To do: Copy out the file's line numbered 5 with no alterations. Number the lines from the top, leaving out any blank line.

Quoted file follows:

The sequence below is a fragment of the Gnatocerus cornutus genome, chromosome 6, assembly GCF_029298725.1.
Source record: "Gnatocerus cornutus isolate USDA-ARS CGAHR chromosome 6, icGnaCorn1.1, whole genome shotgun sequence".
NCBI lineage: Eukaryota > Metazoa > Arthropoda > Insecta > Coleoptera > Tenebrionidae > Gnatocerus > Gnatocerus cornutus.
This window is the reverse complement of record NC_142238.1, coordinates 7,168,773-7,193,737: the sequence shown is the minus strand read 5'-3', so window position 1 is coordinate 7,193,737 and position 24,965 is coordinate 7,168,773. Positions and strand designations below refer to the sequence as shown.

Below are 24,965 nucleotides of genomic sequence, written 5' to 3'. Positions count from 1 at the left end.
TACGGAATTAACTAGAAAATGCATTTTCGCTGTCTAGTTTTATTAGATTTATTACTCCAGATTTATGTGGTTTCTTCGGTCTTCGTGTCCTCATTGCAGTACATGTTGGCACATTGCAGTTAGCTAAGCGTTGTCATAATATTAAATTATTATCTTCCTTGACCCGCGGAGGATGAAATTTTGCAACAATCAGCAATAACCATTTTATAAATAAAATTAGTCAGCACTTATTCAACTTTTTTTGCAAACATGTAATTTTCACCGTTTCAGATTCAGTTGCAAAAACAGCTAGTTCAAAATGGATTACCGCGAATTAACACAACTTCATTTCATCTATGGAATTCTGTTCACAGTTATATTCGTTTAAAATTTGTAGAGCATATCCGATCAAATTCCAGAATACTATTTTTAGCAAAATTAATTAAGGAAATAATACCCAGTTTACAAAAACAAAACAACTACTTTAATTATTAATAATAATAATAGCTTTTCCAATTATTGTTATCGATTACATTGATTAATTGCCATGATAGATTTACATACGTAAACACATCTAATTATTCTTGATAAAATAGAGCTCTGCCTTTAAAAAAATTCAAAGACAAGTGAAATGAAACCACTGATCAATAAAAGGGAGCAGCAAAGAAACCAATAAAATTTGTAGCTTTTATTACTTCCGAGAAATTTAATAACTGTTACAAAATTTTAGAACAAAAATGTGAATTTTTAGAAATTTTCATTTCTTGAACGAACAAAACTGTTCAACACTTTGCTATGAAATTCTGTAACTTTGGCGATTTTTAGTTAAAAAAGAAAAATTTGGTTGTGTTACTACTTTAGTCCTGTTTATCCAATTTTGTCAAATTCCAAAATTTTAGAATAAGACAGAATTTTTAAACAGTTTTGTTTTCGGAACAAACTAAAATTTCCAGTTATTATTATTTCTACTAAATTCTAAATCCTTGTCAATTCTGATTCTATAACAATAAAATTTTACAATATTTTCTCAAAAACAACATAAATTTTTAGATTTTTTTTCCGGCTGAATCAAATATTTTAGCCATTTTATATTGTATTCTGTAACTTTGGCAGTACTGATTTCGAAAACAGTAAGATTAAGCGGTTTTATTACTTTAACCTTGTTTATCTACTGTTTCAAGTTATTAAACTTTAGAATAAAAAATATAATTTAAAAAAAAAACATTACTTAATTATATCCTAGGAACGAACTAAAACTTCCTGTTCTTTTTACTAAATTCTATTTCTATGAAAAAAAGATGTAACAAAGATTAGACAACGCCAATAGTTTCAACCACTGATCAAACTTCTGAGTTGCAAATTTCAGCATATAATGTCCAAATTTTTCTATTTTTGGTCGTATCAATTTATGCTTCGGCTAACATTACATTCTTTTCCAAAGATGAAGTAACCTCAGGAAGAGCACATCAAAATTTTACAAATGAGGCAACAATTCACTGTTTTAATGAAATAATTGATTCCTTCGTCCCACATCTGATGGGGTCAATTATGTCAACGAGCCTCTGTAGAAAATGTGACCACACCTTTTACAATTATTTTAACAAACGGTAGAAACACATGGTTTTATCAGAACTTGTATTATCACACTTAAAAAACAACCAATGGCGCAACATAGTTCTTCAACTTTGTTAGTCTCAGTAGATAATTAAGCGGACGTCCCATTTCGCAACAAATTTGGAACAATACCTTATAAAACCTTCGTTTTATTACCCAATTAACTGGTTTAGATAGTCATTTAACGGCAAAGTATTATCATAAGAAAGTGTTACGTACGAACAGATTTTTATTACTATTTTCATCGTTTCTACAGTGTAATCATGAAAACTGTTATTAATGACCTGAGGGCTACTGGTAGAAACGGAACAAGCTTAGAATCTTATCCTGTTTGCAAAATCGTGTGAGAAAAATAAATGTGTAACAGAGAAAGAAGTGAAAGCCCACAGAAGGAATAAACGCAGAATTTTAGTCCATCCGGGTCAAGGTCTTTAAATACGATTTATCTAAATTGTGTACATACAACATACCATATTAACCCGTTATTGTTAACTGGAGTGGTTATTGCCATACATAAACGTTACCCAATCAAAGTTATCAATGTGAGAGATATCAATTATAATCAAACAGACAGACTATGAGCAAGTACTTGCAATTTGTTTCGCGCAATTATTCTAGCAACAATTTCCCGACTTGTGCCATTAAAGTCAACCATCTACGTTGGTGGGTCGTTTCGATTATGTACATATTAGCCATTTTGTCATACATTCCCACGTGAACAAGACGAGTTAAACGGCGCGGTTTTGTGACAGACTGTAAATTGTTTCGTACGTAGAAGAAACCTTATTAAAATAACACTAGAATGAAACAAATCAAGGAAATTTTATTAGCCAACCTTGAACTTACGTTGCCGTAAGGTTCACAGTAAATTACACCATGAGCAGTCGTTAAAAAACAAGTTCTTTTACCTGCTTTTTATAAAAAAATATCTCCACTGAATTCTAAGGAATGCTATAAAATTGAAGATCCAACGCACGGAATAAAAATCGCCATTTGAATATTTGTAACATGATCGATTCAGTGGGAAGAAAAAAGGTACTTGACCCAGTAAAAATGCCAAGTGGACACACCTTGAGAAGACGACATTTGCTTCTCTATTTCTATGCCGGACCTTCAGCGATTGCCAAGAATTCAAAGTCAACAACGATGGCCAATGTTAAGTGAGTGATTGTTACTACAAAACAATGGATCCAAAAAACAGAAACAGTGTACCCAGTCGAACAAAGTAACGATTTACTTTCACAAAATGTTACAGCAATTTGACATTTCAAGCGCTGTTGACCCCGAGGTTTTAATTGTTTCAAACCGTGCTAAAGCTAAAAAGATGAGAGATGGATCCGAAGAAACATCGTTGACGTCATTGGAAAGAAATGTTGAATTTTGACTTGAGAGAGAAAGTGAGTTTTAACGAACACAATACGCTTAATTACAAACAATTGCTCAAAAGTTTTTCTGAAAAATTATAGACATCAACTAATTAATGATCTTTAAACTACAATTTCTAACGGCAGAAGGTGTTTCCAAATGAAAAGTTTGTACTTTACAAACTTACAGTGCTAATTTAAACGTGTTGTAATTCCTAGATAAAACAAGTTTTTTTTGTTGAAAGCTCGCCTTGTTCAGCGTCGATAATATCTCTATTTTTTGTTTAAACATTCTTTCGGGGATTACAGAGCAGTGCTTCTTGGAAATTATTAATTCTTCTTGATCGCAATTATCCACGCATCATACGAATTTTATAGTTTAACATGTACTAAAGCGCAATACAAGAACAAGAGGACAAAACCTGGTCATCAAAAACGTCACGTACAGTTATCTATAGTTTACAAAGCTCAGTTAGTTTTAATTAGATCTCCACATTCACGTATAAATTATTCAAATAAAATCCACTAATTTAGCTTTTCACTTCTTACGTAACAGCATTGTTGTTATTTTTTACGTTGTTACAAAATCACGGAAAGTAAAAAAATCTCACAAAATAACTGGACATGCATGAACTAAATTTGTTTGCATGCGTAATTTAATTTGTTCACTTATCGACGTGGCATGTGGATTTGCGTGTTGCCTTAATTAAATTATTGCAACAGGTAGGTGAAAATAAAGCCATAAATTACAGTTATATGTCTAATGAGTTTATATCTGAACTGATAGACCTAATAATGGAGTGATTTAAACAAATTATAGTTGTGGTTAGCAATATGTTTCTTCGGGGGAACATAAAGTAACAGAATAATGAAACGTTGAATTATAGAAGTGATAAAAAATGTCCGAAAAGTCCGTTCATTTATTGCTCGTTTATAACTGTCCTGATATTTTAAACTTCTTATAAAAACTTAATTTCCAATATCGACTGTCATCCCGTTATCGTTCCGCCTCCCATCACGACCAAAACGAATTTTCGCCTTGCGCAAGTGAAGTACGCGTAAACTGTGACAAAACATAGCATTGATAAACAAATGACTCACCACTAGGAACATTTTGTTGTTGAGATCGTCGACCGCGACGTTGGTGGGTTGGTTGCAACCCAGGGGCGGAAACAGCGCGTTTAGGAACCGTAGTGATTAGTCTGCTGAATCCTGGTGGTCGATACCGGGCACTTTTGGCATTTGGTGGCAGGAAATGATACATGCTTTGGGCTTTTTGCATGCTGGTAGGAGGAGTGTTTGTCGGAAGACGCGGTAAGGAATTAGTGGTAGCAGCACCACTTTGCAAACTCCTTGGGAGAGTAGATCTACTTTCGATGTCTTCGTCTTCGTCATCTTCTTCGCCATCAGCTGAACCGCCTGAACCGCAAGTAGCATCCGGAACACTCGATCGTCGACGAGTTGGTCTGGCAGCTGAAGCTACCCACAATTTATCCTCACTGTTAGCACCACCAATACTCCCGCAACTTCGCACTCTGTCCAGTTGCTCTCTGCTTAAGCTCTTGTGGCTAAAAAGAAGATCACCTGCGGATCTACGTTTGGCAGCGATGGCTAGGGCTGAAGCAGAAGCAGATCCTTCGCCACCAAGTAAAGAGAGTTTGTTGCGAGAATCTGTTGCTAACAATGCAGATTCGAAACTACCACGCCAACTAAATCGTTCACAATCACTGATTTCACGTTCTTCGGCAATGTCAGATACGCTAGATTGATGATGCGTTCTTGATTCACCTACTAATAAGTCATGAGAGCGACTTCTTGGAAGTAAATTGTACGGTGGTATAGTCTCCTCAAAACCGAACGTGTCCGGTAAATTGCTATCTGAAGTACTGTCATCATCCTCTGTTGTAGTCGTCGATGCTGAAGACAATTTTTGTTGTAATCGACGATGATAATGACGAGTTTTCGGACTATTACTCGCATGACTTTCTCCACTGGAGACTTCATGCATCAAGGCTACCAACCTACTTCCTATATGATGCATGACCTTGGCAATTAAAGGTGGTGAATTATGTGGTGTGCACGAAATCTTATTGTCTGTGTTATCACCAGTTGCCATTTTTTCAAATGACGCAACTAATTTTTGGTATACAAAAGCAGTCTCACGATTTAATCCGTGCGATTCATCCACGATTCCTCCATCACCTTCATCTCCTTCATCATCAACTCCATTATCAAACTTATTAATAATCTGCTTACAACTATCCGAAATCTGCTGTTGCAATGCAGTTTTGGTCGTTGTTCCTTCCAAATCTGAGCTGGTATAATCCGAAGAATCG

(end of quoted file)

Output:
Below are 24,965 nucleotides of genomic sequence, written 5' to 3'. Positions count from 1 at the left end.